+ checking. */
+ else if (indirect_ref_nonzero_ofs_p (t2))
+ return 1;
+ else
+ return -1;
+ }
+ if (TREE_CODE (t1) == VAR_DECL)
+ {
+ if (IDENTIFIER_HASH_VALUE (DECL_NAME (t1))
+ < IDENTIFIER_HASH_VALUE (DECL_NAME (t2)))
+ return -1;
+ else
+ return 1;
+ }
+ /* We have two indirect_refs here. */
+ if (indirect_ref_nonzero_ofs_p (t1) && indirect_ref_nonzero_ofs_p (t2))
+ /* As both had non-zero index, we know that tree_get_index() really
+ returns INTEGER_CST. */
+ return tree_int_cst_compare (tree_get_index (t1), tree_get_index (t2));
+ else if (indirect_ref_zero_ofs_p (t1))
+ return 1;
+ else
+ return -1;
+}
+
+static tree
+reorder_memrefs (in0, in1, code, type)
+ tree in0, in1;
+ enum tree_code code;
+ tree type;
+{
+ tree ret = 0;
+ merged_z = 0;
+ merged_nz = 0;
+ merged_rest = 0;
+ /* XXX We can't yet handle MINUS_EXPR. */
+ if (code == MINUS_EXPR)
+ return 0;
+ if (in0)
+ split_tree_indirect_refs (in0, code, type);
+ if (in1)
+ split_tree_indirect_refs (in1, code, type);
+ if (merged_nz || merged_z)
+ {
+ ret = associate_trees_refs (merged_nz, merged_z, code, type);
+ ret = associate_trees_refs (ret, merged_rest, code, type);
+ }
+ return ret;
+}
+
+static tree
+reorder_summands (in0, in1, code, type)
+ tree in0, in1;
+ enum tree_code code;
+ tree type;
+{
+ tree ret = 0;
+ merged_rest = 0;
+ num_summands = 0;
+ /* XXX We can't yet handle MINUS_EXPR. */
+ if (code == MINUS_EXPR)
+ return 0;
+ if (in0)
+ split_tree_for_reorder (in0, code, type);
+ if (in1)
+ split_tree_for_reorder (in1, code, type);
+ if (num_summands > 2)
+ {
+ int i;
+ qsort (summands, num_summands, sizeof (tree), compare_trees);
+ ret = summands;
+ for (i = 1; i < num_summands; i++)
+ ret = associate_trees_refs (ret, summands[i], code, type);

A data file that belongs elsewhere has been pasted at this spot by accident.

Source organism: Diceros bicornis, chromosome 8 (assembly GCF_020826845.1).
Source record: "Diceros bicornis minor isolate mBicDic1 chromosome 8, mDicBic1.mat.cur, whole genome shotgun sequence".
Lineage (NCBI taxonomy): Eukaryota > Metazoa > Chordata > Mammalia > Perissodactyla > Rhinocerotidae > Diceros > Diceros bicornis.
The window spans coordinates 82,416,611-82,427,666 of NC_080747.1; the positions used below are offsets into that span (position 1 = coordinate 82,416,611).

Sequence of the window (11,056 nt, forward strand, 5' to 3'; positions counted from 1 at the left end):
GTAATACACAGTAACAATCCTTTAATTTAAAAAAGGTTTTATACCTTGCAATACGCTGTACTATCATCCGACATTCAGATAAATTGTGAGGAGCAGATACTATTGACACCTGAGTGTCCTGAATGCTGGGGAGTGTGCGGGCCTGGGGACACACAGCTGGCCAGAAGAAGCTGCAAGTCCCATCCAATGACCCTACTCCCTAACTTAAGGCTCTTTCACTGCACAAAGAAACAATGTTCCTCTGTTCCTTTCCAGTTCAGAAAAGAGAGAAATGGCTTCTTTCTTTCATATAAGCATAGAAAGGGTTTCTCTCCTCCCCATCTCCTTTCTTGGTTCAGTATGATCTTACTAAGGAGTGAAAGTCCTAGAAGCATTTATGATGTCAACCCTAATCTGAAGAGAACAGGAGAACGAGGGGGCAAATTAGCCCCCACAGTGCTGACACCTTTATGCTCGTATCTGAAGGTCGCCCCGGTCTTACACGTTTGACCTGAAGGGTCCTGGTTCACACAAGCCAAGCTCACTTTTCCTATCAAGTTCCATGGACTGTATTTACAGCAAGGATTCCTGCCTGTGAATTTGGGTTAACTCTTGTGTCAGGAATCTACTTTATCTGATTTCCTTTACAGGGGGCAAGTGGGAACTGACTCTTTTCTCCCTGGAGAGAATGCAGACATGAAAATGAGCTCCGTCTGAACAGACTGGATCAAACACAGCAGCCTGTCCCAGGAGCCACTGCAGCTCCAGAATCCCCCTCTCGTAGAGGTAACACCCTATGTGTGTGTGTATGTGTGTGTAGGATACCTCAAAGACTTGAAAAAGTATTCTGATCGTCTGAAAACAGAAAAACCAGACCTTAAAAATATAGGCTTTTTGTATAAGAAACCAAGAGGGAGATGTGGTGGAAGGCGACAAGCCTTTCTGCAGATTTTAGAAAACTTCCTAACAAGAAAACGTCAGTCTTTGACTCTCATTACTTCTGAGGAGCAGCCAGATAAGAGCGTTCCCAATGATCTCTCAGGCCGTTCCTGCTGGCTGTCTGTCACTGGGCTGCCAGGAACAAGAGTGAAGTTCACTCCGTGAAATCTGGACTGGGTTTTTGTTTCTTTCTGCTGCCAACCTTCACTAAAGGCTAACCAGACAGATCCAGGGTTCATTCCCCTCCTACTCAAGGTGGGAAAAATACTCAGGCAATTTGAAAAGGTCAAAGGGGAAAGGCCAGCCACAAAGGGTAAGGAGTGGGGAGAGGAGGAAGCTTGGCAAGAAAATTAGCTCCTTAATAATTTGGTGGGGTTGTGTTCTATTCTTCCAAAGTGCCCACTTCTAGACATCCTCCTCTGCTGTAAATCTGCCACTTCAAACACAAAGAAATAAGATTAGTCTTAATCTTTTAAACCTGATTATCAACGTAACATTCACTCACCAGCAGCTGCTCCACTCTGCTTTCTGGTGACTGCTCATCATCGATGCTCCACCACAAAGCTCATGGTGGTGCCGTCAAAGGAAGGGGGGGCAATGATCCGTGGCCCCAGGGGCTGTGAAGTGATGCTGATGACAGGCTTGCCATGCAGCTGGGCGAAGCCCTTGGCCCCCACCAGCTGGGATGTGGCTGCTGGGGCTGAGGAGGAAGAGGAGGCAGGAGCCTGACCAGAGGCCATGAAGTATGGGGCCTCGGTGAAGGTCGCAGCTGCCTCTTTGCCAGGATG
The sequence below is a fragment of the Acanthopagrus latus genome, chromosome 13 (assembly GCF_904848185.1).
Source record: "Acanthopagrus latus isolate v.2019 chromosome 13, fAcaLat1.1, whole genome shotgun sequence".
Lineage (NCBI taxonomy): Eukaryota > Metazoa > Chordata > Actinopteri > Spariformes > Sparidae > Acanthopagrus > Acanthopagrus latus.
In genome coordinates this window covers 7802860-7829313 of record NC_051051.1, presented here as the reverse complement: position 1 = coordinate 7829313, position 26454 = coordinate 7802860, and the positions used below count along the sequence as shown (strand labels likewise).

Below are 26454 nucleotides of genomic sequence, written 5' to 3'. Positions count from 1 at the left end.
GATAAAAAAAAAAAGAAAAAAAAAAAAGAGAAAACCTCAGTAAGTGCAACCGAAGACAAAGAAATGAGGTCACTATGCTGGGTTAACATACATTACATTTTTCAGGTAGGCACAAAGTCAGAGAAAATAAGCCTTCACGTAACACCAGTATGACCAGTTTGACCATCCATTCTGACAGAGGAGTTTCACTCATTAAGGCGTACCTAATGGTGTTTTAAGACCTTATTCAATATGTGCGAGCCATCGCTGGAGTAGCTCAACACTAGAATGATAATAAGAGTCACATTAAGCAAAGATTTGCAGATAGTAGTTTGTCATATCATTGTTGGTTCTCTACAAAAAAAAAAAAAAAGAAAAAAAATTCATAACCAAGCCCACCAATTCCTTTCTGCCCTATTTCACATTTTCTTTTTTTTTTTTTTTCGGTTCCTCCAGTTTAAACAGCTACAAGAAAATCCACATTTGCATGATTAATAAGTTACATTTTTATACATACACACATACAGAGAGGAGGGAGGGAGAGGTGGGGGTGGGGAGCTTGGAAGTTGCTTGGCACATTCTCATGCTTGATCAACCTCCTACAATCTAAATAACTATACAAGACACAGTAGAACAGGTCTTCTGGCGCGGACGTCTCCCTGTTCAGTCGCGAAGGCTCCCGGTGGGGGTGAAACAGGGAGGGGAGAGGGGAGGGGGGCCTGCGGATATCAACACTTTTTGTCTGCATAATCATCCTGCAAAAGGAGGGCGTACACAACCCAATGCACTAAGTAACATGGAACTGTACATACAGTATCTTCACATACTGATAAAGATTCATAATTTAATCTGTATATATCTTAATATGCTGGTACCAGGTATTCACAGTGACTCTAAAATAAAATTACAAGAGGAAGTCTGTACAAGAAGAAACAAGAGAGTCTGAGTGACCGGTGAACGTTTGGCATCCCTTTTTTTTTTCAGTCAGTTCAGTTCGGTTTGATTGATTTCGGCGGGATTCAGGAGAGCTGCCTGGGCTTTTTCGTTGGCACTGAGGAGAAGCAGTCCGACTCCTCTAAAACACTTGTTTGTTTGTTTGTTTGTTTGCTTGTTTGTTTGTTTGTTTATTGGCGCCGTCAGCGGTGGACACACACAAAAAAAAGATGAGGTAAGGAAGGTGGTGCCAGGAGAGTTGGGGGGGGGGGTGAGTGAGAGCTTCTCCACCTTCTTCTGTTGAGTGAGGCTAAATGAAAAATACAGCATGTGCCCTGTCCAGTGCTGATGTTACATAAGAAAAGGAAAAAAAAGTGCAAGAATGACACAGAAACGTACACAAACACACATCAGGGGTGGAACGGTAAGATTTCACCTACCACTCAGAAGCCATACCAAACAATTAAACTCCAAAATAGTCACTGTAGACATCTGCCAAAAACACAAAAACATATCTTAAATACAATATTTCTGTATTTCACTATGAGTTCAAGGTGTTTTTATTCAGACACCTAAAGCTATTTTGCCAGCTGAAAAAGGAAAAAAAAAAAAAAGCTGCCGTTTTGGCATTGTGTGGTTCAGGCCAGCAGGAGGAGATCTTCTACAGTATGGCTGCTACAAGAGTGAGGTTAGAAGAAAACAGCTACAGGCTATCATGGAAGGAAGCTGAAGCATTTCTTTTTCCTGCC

+ ret = associate_trees_refs (ret, merged_rest, code, type);
+ }
+ return ret;
+}

/* Combine two integer constants ARG1 and ARG2 under operation CODE
to produce a new constant.
@@ -5378,11 +5605,16 @@ fold (expr)
+ (lit0 != 0) + (lit1 != 0)
+ (minus_lit0 != 0) + (minus_lit1 != 0)))
{
+ tree tmp;
+ tmp = reorder_summands (var0, var1, code, type);
/* Recombine MINUS_EXPR operands by using PLUS_EXPR. */
if (code == MINUS_EXPR)
code = PLUS_EXPR;

- var0 = associate_trees (var0, var1, code, type);
+ if (tmp)
+ var0 = tmp;
+ else
+ var0 = associate_trees (var0, var1, code, type);
con0 = associate_trees (con0, con1, code, type);
lit0 = associate_trees (lit0, lit1, code, type);
minus_lit0 = associate_trees (minus_lit0, minus_lit1, code, type);
@@ -5424,6 +5656,9 @@ fold (expr)
con0 = associate_trees (con0, lit0, code, type);
return convert (type, associate_trees (var0, con0, code, type));
}
+ var0 = reorder_summands (arg0, arg1, code, type);
+ if (var0)
+ return convert (type, var0);
}

binary:
Roger Sayle
2003-08-01 03:35:44 UTC
Hi Michael,

Cool! Your proto-patch seems to have a lot of potential. Sorting the
operands is exactly the sort of "first cut" I had in mind. The cleverness
is in getting a good comparison/ordering operator.